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Closed Charter School Required to Pay State of Ohio $60 Million in Inflated Enrollment Figures

In the case Electronic Classroom of Tomorrow v. Ohio State Board of Edn., Slip Opinion No. 2021-Ohio-3445, the Ohio Supreme Court held that a closed online charter school was not able to challenge an order to repay $60 million dollars based on inflated enrollment figures.

Here, the Electronic Classroom of Tomorrow fought against the repayment of $60 million dollars after the online school closed in 2018. The Ohio State Board of Education argued that the school was required to pay the inflated enrollment figures because the school had enrolled students on its roster who were not participating at the school, thereby improperly increasing the school’s enrollment rates.

The Ohio Supreme Court found that while charter schools may appeal decisions to the Ohio State Board of Education for review, the Board’s decision are not entitled to further appeal because the R.C. 3314.08 provides that such decisions made by the Board are “final”. The Court reasoned that the word “final” as used by R.C. 3314.08 is used in its ordinary sense, indicating that such a decision by the Ohio State Board of Education cannot be appealed.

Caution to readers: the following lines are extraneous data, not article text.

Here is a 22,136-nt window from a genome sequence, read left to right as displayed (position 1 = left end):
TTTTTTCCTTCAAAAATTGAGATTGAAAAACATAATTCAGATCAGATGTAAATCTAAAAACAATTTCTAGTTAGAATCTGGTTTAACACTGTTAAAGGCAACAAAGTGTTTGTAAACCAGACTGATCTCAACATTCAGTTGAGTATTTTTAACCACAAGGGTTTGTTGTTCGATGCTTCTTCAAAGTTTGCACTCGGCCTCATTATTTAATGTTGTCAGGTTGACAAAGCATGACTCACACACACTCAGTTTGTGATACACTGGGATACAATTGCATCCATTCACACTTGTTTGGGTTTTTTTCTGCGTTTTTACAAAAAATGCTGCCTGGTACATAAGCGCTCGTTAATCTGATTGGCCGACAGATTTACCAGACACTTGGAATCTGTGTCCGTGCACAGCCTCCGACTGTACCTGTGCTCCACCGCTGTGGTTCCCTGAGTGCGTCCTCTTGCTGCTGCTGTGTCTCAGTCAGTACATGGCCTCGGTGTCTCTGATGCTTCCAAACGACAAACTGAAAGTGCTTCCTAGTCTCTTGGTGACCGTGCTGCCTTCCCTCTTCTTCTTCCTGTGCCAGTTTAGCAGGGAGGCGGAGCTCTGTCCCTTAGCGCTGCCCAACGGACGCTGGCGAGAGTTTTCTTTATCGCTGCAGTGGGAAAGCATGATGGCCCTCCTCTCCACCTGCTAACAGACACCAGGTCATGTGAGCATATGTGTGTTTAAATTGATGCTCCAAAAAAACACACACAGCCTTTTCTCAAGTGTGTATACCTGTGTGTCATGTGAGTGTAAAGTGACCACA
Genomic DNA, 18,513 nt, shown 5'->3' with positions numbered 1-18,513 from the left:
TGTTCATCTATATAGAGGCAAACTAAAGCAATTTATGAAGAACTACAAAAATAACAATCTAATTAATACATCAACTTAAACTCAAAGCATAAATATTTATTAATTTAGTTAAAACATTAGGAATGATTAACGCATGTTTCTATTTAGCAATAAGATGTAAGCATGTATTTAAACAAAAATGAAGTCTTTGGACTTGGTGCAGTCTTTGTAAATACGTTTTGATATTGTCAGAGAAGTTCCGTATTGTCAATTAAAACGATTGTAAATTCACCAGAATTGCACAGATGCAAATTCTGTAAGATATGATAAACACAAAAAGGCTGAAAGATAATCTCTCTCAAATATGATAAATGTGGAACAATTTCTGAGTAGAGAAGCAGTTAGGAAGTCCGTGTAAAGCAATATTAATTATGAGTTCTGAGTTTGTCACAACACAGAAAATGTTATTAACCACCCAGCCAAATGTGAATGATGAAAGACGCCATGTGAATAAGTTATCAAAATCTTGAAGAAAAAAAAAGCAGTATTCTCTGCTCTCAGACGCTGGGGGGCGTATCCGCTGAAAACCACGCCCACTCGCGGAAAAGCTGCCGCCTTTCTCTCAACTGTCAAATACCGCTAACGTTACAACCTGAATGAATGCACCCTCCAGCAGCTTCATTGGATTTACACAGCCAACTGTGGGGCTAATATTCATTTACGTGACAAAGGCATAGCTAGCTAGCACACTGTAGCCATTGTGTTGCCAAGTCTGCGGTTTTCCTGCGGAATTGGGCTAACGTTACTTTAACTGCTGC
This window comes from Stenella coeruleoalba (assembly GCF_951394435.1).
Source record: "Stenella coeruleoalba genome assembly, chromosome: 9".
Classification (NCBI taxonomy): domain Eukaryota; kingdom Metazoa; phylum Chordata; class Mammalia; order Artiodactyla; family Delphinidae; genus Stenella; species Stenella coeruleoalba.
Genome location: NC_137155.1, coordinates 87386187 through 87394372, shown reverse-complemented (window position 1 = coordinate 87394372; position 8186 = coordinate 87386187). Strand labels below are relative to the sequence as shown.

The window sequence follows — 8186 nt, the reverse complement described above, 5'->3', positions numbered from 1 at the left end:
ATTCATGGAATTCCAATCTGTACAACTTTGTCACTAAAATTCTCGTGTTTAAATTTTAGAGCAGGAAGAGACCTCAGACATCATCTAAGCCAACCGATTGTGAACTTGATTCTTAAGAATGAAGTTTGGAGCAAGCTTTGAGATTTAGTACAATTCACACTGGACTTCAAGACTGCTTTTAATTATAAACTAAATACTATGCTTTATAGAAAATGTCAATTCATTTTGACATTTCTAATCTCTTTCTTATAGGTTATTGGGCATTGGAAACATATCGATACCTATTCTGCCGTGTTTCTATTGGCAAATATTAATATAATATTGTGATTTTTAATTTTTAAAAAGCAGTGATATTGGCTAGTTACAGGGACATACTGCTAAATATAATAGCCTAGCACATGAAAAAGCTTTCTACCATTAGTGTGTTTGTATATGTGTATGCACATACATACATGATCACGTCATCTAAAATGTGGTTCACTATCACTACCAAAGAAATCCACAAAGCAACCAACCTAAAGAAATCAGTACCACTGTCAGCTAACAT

To read this article, click here.

Authors: Matthew John Markling and the McGown & Markling Team.

Note: This blog entry does not constitute – nor does it contain – legal advice. Legal jurisprudence is like the always-changing Midwestern weather. As a result, this single blog entry cannot substitute for consultation with a McGown & Markling attorney. If legal advice is needed with respect to a specific factual situation, please feel free to contact a McGown & Markling attorney.

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